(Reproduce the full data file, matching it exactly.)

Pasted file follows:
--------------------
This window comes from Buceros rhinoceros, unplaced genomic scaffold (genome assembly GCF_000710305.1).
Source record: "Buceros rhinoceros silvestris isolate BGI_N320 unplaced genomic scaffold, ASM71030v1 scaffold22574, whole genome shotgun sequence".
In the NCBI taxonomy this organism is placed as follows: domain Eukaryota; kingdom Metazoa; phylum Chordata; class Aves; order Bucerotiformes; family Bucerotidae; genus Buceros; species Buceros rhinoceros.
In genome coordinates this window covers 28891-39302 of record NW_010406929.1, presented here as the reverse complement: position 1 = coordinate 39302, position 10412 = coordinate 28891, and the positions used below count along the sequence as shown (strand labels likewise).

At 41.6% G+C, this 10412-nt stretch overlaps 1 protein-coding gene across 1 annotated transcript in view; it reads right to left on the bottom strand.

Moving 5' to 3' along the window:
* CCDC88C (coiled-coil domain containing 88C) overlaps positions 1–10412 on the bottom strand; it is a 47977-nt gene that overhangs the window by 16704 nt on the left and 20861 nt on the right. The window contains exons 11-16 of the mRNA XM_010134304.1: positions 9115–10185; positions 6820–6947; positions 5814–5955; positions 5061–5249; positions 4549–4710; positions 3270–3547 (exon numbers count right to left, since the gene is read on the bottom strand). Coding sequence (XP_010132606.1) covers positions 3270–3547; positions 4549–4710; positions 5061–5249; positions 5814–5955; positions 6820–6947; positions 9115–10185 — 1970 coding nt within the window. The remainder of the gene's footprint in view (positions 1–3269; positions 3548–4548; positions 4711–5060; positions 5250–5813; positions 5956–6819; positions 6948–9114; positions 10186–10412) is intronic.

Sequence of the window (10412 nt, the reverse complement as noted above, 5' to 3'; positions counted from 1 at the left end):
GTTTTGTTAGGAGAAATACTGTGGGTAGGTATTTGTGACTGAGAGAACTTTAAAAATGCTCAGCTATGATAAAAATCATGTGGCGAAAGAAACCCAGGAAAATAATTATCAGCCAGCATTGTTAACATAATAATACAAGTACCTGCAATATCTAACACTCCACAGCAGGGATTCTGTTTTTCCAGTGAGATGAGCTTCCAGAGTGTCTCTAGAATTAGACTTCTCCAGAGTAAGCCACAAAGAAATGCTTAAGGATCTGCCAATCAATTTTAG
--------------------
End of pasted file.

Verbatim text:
This window comes from Buceros rhinoceros, unplaced genomic scaffold (genome assembly GCF_000710305.1).
Source record: "Buceros rhinoceros silvestris isolate BGI_N320 unplaced genomic scaffold, ASM71030v1 scaffold22574, whole genome shotgun sequence".
In the NCBI taxonomy this organism is placed as follows: domain Eukaryota; kingdom Metazoa; phylum Chordata; class Aves; order Bucerotiformes; family Bucerotidae; genus Buceros; species Buceros rhinoceros.
In genome coordinates this window covers 28891-39302 of record NW_010406929.1, presented here as the reverse complement: position 1 = coordinate 39302, position 10412 = coordinate 28891, and the positions used below count along the sequence as shown (strand labels likewise).

At 41.6% G+C, this 10412-nt stretch overlaps 1 protein-coding gene across 1 annotated transcript in view; it reads right to left on the bottom strand.

Moving 5' to 3' along the window:
* CCDC88C (coiled-coil domain containing 88C) overlaps positions 1–10412 on the bottom strand; it is a 47977-nt gene that overhangs the window by 16704 nt on the left and 20861 nt on the right. The window contains exons 11-16 of the mRNA XM_010134304.1: positions 9115–10185; positions 6820–6947; positions 5814–5955; positions 5061–5249; positions 4549–4710; positions 3270–3547 (exon numbers count right to left, since the gene is read on the bottom strand). Coding sequence (XP_010132606.1) covers positions 3270–3547; positions 4549–4710; positions 5061–5249; positions 5814–5955; positions 6820–6947; positions 9115–10185 — 1970 coding nt within the window. The remainder of the gene's footprint in view (positions 1–3269; positions 3548–4548; positions 4711–5060; positions 5250–5813; positions 5956–6819; positions 6948–9114; positions 10186–10412) is intronic.

Sequence of the window (10412 nt, the reverse complement as noted above, 5' to 3'; positions counted from 1 at the left end):
GTTTTGTTAGGAGAAATACTGTGGGTAGGTATTTGTGACTGAGAGAACTTTAAAAATGCTCAGCTATGATAAAAATCATGTGGCGAAAGAAACCCAGGAAAATAATTATCAGCCAGCATTGTTAACATAATAATACAAGTACCTGCAATATCTAACACTCCACAGCAGGGATTCTGTTTTTCCAGTGAGATGAGCTTCCAGAGTGTCTCTAGAATTAGACTTCTCCAGAGTAAGCCACAAAGAAATGCTTAAGGATCTGCCAATCAATTTTAG